EOTHEN: Traces of Travel Brought Home from the East


The camel kneels to receive her load, and for a while she will allow the packing to go on with silent resignation; but when she begins to suspect that her master is putting more than a just burden upon her poor hump, she turns round her supple neck, and looks sadly upon the increasing load, and then gently remonstrates against the wrong with the sigh of a patient wife.
-from “Chapter XVII: The Desert”

It’s a century and a half old, and yet it is as strikingly modern as any literary memoir published today.

A solitary Western traveler in the Middle East in 1834, this is an extraordinary work of travel writing that is more about the author’s internal journey than it is about monuments and museums, one that replicates the personal experience of travel and how it changes who we are.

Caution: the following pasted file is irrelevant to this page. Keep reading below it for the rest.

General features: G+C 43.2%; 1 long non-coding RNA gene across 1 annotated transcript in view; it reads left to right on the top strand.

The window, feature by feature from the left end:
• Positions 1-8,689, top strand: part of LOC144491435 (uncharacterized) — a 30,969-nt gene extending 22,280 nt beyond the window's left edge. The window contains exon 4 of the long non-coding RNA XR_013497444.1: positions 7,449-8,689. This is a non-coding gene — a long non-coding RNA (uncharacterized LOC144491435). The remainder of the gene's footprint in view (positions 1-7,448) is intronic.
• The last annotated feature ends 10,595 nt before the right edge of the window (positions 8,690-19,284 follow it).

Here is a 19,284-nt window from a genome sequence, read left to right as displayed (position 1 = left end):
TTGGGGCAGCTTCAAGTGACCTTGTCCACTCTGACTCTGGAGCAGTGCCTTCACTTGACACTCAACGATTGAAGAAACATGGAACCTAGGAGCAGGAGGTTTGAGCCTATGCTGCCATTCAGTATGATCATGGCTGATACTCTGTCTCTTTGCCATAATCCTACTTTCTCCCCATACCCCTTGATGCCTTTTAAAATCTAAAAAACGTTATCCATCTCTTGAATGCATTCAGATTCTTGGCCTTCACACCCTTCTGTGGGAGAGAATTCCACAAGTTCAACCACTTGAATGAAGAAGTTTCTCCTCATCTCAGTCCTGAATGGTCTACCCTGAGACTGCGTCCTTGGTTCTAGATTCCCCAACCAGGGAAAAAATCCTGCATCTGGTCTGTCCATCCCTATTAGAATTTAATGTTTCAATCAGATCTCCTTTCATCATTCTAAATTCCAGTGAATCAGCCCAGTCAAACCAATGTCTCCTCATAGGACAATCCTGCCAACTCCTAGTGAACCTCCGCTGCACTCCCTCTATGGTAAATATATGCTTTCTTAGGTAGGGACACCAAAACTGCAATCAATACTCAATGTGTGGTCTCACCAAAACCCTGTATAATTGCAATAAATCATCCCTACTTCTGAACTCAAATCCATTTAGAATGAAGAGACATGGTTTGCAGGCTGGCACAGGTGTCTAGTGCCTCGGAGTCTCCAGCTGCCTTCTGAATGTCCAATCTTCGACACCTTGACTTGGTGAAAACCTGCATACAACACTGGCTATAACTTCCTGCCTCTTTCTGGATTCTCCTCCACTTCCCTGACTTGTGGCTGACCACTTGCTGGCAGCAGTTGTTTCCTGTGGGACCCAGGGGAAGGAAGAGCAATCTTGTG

Kinglake’s intimate, conversational style and his sense of humor and irony lend Eothen-the title means “from the early dawn” or “from the East”-an air that still feels as fresh and original in the 21st century as it must have when it was first published in 1844.

British writer and historian ALEXANDER WILLIAM KINGLAKE (1809-1891) was educated at Eton